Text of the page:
Abstract and Keywords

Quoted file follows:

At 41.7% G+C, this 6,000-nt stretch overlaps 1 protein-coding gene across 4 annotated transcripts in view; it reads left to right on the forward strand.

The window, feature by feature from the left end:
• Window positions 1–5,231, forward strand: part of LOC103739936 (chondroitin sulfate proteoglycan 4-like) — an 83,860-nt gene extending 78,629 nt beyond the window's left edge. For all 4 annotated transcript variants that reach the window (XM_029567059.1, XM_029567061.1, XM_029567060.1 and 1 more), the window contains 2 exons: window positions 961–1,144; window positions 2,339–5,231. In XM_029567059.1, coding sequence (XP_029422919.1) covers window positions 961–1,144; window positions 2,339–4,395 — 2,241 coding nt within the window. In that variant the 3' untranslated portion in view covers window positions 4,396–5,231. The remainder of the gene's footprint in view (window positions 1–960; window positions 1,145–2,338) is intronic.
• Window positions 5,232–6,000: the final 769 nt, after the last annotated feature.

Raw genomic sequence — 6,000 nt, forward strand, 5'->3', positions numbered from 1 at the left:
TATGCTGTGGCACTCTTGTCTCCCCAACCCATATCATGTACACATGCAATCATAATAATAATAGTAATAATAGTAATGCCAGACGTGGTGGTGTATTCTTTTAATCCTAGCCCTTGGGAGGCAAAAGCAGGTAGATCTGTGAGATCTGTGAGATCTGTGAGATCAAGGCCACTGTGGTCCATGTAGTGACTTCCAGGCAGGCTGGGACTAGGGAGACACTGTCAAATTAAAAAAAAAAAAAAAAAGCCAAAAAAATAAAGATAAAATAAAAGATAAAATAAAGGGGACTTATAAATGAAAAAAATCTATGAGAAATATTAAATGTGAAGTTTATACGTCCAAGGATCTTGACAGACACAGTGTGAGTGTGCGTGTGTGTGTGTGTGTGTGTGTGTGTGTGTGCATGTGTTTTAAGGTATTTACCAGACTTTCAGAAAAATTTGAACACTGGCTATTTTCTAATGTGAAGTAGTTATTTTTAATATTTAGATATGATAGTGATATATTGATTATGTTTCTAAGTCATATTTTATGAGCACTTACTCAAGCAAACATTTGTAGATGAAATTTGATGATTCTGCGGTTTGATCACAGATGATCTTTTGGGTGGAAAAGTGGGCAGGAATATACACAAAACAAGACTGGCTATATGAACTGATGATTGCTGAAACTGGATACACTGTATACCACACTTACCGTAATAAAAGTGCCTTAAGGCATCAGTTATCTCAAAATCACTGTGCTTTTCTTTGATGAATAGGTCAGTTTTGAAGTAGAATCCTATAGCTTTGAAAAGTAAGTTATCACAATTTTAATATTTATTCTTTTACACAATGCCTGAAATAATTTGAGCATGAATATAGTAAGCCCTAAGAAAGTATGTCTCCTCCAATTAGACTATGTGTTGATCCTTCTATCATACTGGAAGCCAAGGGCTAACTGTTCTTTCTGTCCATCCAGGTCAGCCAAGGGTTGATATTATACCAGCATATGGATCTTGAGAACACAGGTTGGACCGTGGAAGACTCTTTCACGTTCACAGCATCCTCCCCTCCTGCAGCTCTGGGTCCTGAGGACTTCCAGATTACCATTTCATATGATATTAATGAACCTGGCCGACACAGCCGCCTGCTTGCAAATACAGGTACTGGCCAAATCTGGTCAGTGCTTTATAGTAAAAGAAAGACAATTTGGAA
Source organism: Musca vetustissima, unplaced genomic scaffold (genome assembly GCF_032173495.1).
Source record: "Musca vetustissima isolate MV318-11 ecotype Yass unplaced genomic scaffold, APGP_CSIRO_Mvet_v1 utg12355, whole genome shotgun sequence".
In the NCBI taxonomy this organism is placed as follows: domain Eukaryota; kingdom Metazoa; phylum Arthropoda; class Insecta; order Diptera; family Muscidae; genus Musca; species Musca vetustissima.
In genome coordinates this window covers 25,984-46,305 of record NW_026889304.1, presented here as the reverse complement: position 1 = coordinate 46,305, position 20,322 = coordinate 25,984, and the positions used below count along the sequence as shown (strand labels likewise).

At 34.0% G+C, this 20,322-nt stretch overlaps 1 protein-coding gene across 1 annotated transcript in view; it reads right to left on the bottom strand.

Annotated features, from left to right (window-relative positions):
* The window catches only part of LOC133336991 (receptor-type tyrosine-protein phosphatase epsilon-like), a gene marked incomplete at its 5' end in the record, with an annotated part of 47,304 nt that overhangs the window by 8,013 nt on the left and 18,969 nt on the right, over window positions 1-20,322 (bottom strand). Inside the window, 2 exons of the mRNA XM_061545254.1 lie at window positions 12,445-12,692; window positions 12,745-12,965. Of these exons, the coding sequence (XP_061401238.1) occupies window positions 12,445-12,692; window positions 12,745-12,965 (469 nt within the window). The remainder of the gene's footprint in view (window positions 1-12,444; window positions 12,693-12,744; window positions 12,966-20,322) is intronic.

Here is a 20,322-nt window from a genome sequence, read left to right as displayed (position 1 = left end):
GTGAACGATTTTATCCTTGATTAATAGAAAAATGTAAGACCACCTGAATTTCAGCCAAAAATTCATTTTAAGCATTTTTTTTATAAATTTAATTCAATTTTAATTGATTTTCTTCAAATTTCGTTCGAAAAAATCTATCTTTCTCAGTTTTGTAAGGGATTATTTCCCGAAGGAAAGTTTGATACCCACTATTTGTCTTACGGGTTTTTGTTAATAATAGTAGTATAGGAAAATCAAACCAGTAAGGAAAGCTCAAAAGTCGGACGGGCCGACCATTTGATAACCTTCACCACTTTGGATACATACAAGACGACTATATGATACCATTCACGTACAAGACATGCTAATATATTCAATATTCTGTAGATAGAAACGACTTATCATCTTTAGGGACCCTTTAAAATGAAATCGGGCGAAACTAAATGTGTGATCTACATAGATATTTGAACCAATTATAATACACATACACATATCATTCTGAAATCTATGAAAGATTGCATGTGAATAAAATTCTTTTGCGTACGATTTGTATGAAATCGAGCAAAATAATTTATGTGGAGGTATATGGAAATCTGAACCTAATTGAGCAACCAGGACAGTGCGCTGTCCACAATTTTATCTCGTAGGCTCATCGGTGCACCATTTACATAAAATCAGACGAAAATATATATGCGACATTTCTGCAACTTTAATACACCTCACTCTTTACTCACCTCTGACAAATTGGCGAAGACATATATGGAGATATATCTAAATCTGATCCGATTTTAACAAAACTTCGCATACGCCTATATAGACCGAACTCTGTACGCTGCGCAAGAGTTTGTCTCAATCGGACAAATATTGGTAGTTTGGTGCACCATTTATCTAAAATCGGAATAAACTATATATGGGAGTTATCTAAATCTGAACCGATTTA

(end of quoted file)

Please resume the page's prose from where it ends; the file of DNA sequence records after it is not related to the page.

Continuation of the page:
Modern health care policy frequently invokes notions of cultural change as a key means of achieving performance improvement and good quality health care. This chapter aims to sharpen thinking around the theory and feasibility of culture change in health care contexts by setting out some of the key conceptual and practical challenges that need to be addressed by policy makers, health care managers, researchers, and by others seeking to understand, assess and change cultures in health care organizations. It begins by introducing some of the sources of ideas, conceptual underpinnings and key concerns with using organizational culture, before considering the evidence on the linkages between culture and health care performance and the wide range of models that have been used to understand culture change and the management of cultural diversity in health care organizations. The chapter closes by arguing that the diverse and contested nature of understanding about culture will necessarily mean that there will be diverse and contested ways of seeking to harness the power of culture to deliver the desired improvements in health care quality and performance. What is clear is attempting to enact culture change to improve health care performance is a difficult, uncertain and risky enterprise and may not always generate the anticipated outcomes. As in many other areas of management we are in need of a more secure evidence base that is underpinned by a more sophisticated understanding of these complex and dynamic organizational phenomena.
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